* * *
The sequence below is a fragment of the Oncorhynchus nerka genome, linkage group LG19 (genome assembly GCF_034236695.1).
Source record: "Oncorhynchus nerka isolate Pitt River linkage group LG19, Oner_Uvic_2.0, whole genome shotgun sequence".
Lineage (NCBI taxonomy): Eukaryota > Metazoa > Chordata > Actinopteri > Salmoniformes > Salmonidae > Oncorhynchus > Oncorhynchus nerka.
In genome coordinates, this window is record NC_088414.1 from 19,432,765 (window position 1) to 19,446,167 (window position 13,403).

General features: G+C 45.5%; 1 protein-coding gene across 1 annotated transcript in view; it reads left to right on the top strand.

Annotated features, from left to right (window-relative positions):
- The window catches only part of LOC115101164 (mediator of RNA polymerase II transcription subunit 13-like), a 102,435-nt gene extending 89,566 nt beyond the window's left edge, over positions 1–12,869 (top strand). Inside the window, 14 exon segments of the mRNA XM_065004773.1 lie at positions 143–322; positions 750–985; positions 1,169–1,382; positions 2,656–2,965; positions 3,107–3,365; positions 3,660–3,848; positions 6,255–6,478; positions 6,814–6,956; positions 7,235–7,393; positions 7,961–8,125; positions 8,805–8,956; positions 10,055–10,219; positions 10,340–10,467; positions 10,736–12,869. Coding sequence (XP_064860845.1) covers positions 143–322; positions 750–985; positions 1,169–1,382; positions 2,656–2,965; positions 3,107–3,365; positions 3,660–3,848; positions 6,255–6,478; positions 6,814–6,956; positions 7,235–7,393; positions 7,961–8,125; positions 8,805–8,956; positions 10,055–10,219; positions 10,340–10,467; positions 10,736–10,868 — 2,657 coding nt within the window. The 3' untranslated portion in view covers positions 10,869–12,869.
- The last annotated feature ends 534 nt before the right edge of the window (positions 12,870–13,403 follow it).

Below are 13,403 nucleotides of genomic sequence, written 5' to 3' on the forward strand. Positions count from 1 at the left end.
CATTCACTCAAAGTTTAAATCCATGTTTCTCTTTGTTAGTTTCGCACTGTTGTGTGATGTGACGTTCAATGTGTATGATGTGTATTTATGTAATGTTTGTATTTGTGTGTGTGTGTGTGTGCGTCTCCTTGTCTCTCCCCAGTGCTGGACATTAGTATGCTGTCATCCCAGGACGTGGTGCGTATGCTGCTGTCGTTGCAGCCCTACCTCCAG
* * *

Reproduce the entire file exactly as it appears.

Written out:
The sequence below is a fragment of the Oncorhynchus nerka genome, linkage group LG19 (genome assembly GCF_034236695.1).
Source record: "Oncorhynchus nerka isolate Pitt River linkage group LG19, Oner_Uvic_2.0, whole genome shotgun sequence".
Lineage (NCBI taxonomy): Eukaryota > Metazoa > Chordata > Actinopteri > Salmoniformes > Salmonidae > Oncorhynchus > Oncorhynchus nerka.
In genome coordinates, this window is record NC_088414.1 from 19,432,765 (window position 1) to 19,446,167 (window position 13,403).

General features: G+C 45.5%; 1 protein-coding gene across 1 annotated transcript in view; it reads left to right on the top strand.

Annotated features, from left to right (window-relative positions):
- The window catches only part of LOC115101164 (mediator of RNA polymerase II transcription subunit 13-like), a 102,435-nt gene extending 89,566 nt beyond the window's left edge, over positions 1–12,869 (top strand). Inside the window, 14 exon segments of the mRNA XM_065004773.1 lie at positions 143–322; positions 750–985; positions 1,169–1,382; positions 2,656–2,965; positions 3,107–3,365; positions 3,660–3,848; positions 6,255–6,478; positions 6,814–6,956; positions 7,235–7,393; positions 7,961–8,125; positions 8,805–8,956; positions 10,055–10,219; positions 10,340–10,467; positions 10,736–12,869. Coding sequence (XP_064860845.1) covers positions 143–322; positions 750–985; positions 1,169–1,382; positions 2,656–2,965; positions 3,107–3,365; positions 3,660–3,848; positions 6,255–6,478; positions 6,814–6,956; positions 7,235–7,393; positions 7,961–8,125; positions 8,805–8,956; positions 10,055–10,219; positions 10,340–10,467; positions 10,736–10,868 — 2,657 coding nt within the window. The 3' untranslated portion in view covers positions 10,869–12,869.
- The last annotated feature ends 534 nt before the right edge of the window (positions 12,870–13,403 follow it).

Below are 13,403 nucleotides of genomic sequence, written 5' to 3' on the forward strand. Positions count from 1 at the left end.
CATTCACTCAAAGTTTAAATCCATGTTTCTCTTTGTTAGTTTCGCACTGTTGTGTGATGTGACGTTCAATGTGTATGATGTGTATTTATGTAATGTTTGTATTTGTGTGTGTGTGTGTGTGCGTCTCCTTGTCTCTCCCCAGTGCTGGACATTAGTATGCTGTCATCCCAGGACGTGGTGCGTATGCTGCTGTCGTTGCAGCCCTACCTCCAG